Constructions and References
Caruso St John present a room that highlights the circulation of images, references, and histories between their own office and their collaborators artist Thomas Demand and Hélène Binet. In the center of the room is two tableaus, on the first sits a constellation of figural volumes, in a city-like scene. There are five large models by the office; a completed building, one whose design is currently being developed, and three competition designs. Stripped of their contexts, removed from place and politics, they are close to autonomous architectural thought. On the other table we see models made for their collaborative projects with Demand. The four walls of the room are covered in a deep lining, Fold, a wallpaper specially made by the artist. A selection of reference images is mounted directly onto the wallpaper. These show places, art practices and architectures from the wide history of western culture. Details and forms from these references appear, sometimes with a shocking directness, in Caruso St John’s completed buildings which are photographed by Hélène Binet. Demand’s work occupies two walls; Presidency V commissioned by The New York Times magazine captured the oval office on the event of the Obama election in 2008, and Folders depicts the 2017 press conference that staged piles of blank manila folders as evidence of business plans, a moment that rendered explicit the modeling and imaging at play in the current American administration.
Since its foundation in 1990, Caruso St John has been pursuing an architecture that is rooted in place. The practice resists the thin-skinned abstraction that characterises much global architecture in favour of buildings that are perceived slowly over time and that have an emotional content. Its work is enriched by an on-going dialogue with the European city and with history — that of architecture, art, and culture more widely.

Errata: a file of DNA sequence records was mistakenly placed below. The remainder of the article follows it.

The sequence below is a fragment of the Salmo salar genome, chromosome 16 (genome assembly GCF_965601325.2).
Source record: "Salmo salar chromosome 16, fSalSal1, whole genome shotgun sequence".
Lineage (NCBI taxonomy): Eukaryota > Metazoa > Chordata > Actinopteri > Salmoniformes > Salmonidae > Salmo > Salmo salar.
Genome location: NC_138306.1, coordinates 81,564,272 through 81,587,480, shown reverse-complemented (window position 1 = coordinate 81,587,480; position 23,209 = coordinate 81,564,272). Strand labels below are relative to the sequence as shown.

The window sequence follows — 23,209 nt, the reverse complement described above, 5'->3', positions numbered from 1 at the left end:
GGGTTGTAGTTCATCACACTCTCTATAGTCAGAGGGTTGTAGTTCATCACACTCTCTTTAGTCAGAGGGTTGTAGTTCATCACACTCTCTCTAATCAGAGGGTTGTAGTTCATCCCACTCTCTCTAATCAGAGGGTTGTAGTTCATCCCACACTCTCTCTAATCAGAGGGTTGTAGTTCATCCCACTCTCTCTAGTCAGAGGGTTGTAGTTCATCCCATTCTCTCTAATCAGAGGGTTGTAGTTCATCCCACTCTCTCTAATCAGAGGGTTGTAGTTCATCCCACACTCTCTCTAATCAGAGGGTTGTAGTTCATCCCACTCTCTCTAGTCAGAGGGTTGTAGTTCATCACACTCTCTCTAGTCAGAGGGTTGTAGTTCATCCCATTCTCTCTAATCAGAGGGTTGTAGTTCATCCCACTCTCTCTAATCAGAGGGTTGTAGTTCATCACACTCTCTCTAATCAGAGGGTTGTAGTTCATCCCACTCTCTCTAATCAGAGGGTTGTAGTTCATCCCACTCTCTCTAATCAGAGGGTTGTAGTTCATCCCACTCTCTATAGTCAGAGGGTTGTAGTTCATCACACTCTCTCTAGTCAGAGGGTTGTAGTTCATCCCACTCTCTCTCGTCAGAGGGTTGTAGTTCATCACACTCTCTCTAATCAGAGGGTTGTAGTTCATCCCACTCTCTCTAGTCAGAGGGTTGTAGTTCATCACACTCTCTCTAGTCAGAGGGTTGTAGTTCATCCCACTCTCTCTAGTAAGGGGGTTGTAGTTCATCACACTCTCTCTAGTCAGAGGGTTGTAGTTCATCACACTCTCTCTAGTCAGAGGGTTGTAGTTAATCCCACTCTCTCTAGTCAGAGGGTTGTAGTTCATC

The practice rose to prominence with the acclaimed New Art Gallery Walsall, completed in 2000. Many cultural sector commissions have followed, including the Millbank Project for Tate Britain, a suite of commercial galleries for Gagosian, and Damien Hirst’s Newport Street Gallery in London for which the practice was awarded the 2016 RIBA Stirling Prize. The practice has offices in London and Zurich, and now works on a wide range of projects, both public and commercial.
Thomas Demand studied with the sculptor Fritz Schwegler, who encouraged him to explore the expressive possibilities of architectural models at the Kunstakademie Düsseldorf, where Bernd and Hilla Becher had recently taught photographers such as Andreas Gursky, Thomas Struth, and Candida Höfer. Like those artists, Demand makes mural-scale photographs, but instead of finding his subject matter in landscapes, buildings, and crowds, he uses paper and cardboard to reconstruct scenes he finds in images taken from various media sources. Once he has photographed his re-created environments—always devoid of figures but often displaying evidence of recent human activity—Demand destroys his models, further complicating the relationship between reproduction and original that his photography investigates.
Demand (born 1964) has been the subject of one-person exhibitions at The Museum of Modern Art, New York, and the Neue Nationalgalerie, Berlin, and he has represented Germany at the Venice Biennale and the Bienal de São Paulo. Demand is currently based in Los Angeles.